II. Standard

When considering a motion to dismiss, the Court must accept all well-pleaded factual allegations in the claim as true, and draw all reasonable inferences in favor of the nonmoving party. Gutierrez v. Peters, 111 F.3d 1364, 1368-69 (7th Cir. 1997). Further, the Court should dismiss the claim only if the nonmoving party cannot prove any set of facts consistent with the allegations of the complaint that would entitle him to relief. Bennett v. Schmidt, 153 F.3d 516, 518-19 (7th Cir. 1998).

III. Analysis

Evercom argues that the Court should dismiss both the indemnification claim and the breach of contract claim because they both fail to state a claim.

A. CCS's Indemnification Claim

Evercom first argues that the Court should dismiss CCS's indemnification claim because Beavers' suicide did not arise out of or in connection with Evercom's performance of its duties; Illinois law requires a clear, explicit, or unequivocal expression of intent to indemnify a party for its own wrongful acts; and agreements to indemnify a party against its own willful misconduct are void as against public policy under Illinois law. Evercom also argues that the Court should dismiss any separate theory of indemnity CCS may be attempting to make regarding a breach of the agreement "to maintain comprehensive general liability insurance coverage with [CCS] being named as an additional insured party." (#20-2, ¶ 22.)

1. Causation

Evercom first argues that the contract does not provide CSS a remedy for CCS's conduct because Beavers' suicide did not arise out of or in connection with Evercom's performance of its duties. Specifically, Evercom contends that Beavers' suicide was a voluntary, intentional act that cut off any chain of causation leading to Evercom. In support, Evercom relies on Little v. Chicago Hoist & Body Co., 32 Ill.2d 156, 158-59 (Ill. 1965) (stating that "[t]he universal rule followed by most jurisdictions is that the victim's act of suicide is a new and independent agency breaking the chain of causation from the negligent act and is not reasonably foreseeable"), and Cleveland v. Rotman, 297 F.3d 569, 572-73 (7th Cir. 2002) (stating that suicide breaks the chain of causation between alleged attorney malpractice and the client's death).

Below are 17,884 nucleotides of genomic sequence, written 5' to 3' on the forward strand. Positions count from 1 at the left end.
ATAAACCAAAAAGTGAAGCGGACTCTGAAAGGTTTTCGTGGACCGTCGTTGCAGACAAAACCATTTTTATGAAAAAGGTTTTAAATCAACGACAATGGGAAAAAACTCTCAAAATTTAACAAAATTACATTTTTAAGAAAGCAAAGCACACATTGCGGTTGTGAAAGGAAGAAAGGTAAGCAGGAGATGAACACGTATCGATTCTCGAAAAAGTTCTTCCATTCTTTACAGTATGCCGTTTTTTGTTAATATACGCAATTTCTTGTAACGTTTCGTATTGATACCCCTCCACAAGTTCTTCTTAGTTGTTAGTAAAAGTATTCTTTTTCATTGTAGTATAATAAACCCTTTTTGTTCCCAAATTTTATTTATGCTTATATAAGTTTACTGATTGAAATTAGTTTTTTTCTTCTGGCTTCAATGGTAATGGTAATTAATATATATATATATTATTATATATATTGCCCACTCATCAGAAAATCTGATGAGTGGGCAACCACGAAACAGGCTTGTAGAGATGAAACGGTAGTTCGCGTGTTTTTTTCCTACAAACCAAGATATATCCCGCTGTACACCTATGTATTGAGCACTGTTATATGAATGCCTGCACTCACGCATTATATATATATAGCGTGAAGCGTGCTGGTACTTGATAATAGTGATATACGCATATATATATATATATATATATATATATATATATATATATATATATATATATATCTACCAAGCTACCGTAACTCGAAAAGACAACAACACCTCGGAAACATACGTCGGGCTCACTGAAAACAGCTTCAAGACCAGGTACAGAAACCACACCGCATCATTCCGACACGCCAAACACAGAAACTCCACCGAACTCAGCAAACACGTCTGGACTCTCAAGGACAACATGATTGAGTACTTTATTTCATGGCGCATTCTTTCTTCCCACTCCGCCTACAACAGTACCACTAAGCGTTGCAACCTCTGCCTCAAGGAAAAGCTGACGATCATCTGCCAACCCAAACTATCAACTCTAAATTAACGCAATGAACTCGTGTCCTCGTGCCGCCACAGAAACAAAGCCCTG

Illinois courts have held that:

Where it is reasonably foreseeable that a patient by reason of his mental or emotional illness may attempt to injure himself, those in charge of his care owe a duty to safeguard him from his self-damaging potential. This duty contemplates the reasonably foreseeable occurrence of self-inflicted injury regardless of whether it is the product of the patient's volitional or negligent act.

Winger v. Franciscan Med. Ctr., 701 N.E.2d 813, 820 (Ill. App. Ct. 1998) (quoting Cowan v. Doering, 522 A.2d 444, 449-50 (N.J. Super. Ct. App. Div. 1987)). In addition, "[p]roximate cause will be established only in situations where the product is used for its intended purpose or for one reasonably foreseeable." Gilbertson v. Rolscreen Co., 501 N.E.2d 954, 958 (Ill. App. Ct. 1986). Thus, the primary inquiry in determining whether a suicide breaks the causal chain is whether that suicide was reasonably foreseeable.

The contract plainly states that the phone cords must be maintained at six inches or less to deter suicide attempts. The potential use of the phone cords for suicide attempts was clearly within the contemplation of the parties when the contract was made. Thus, the possibility that a prisoner would use the cords to commit suicide was reasonably foreseeable and actually foreseen by the parties. Therefore, the Court cannot grant Evercom's motion to dismiss the indemnification claim based on Evercom's causation argument.